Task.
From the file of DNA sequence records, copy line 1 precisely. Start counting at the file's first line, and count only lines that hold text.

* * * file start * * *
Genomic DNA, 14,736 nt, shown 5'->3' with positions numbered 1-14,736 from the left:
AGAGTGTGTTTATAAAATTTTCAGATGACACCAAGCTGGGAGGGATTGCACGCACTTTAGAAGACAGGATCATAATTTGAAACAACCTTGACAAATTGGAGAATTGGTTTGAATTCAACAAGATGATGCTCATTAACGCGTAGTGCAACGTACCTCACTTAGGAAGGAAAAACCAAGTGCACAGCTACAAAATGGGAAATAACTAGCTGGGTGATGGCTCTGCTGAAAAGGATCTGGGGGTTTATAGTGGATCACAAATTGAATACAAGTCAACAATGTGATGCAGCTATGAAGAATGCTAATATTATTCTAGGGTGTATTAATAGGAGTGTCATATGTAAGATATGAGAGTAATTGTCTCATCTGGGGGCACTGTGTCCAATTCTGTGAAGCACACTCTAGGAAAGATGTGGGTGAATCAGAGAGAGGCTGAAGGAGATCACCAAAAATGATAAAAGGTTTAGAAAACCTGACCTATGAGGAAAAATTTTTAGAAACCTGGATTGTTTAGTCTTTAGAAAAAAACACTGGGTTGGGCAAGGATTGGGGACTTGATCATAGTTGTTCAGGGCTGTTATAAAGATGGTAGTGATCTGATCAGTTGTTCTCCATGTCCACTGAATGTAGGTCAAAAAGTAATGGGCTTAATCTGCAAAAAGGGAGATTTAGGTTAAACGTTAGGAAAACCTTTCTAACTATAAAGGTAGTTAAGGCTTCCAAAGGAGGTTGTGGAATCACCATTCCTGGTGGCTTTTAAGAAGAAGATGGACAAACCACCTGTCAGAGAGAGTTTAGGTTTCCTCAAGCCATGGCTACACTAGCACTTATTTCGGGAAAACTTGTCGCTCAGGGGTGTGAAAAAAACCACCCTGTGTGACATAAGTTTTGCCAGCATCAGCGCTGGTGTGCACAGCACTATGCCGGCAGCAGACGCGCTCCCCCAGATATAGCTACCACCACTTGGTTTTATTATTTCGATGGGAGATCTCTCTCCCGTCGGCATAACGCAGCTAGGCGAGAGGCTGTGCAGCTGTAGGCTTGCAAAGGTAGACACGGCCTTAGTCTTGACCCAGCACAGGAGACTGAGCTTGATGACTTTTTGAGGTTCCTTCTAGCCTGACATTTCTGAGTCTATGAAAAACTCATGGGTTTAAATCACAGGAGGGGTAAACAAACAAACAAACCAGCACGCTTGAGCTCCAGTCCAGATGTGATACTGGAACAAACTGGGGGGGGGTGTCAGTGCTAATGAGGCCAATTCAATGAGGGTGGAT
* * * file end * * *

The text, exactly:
Genomic DNA, 14,736 nt, shown 5'->3' with positions numbered 1-14,736 from the left: